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What Is Ativan & How Does It Treat Epilepsy?

Learn about the medication Ativan and how it is used to treat epilepsy from Steve Wolf, MD and Patty McGoldrick, NP in this Howcast video.

Transcript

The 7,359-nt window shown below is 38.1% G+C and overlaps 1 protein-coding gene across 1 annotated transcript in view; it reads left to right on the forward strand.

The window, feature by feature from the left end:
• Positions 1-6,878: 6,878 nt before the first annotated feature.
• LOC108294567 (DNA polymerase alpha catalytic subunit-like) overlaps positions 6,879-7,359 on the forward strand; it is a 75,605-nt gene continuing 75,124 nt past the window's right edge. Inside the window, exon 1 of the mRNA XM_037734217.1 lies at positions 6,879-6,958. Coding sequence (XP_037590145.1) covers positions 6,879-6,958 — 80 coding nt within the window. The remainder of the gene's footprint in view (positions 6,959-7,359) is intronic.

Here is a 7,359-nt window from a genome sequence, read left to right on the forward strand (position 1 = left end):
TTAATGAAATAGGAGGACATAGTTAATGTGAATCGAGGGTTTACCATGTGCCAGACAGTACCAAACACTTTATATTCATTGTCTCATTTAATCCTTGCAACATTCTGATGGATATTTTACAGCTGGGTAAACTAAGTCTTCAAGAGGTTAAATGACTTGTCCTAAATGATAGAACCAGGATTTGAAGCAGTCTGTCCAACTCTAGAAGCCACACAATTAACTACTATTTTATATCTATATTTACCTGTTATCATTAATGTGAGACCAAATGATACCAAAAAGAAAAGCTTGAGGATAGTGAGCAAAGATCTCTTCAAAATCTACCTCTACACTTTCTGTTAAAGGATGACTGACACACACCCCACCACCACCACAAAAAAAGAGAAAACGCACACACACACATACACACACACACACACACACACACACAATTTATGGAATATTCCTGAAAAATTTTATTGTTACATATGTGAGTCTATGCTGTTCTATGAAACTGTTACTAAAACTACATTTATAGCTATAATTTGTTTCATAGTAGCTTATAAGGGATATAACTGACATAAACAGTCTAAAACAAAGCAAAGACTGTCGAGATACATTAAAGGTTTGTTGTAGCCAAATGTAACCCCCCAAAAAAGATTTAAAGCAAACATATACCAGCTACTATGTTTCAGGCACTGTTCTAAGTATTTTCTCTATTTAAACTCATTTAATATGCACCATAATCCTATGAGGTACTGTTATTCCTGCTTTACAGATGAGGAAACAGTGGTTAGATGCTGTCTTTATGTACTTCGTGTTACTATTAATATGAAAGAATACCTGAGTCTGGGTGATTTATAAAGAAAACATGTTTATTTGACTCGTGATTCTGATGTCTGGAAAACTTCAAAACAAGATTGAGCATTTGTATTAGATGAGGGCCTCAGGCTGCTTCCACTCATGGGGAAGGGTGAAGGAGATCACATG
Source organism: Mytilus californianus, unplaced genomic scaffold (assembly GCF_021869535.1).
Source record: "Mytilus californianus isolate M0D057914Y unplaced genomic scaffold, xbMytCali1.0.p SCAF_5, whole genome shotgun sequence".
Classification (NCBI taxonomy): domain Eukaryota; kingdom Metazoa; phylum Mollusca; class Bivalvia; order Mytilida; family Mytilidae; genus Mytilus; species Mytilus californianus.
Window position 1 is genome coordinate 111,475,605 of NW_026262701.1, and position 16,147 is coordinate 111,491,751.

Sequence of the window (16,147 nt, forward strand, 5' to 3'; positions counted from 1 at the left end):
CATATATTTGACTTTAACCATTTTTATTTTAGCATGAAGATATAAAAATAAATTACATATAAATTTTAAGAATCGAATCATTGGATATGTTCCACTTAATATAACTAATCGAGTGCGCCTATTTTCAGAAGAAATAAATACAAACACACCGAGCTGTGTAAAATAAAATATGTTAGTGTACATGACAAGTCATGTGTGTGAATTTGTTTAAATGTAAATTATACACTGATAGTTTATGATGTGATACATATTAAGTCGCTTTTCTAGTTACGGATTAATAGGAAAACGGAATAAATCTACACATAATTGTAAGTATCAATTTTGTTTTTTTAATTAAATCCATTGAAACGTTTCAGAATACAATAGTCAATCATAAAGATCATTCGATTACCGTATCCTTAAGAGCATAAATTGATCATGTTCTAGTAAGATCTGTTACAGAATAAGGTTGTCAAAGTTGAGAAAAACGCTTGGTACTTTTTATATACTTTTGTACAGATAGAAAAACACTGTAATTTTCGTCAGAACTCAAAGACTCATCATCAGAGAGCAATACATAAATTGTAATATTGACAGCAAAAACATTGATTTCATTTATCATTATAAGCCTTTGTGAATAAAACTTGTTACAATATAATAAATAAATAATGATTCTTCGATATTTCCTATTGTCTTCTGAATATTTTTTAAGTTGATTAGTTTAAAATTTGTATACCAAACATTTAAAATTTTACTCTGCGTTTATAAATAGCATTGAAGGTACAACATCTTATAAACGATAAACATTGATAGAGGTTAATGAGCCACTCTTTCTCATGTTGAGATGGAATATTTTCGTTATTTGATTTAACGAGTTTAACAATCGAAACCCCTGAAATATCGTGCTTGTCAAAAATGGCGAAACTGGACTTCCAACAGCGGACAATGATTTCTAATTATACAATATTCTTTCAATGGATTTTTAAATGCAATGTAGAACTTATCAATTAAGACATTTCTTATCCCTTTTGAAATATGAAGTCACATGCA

Let's talk about some of the medications that we use in epilepsy. One of the big names as a rescue medication is Ativan. Ativan is in the benzodiazepine family. It's used, again, for rescue medication, given either intramuscularly as an injection or intravenously, IV. Usually used in emergency rooms, or by EMS. So, if someone is having a prolonged seizure, such as status epilepticus. That means a seizure lasting more than 15 minutes, this is a medication that's preferred to be given. If you give it quickly, it will hopefully knock out the seizure, and let the seizure end. But if you give too much of it, that's when we have a problem where it can actually stop the breathing. So, people worry about using too much of it. It may. If the person is seizing for a long time, it may have to be given more than once. And then you need to monitor respirations. But again, it's usually given in an emergency room or an ambulance setting. So, Ativan is a rescue medication used to break seizures or clusters of seizures, given IV or IM, intramuscularly. Uh, and can depress respirations if too much of it's given.

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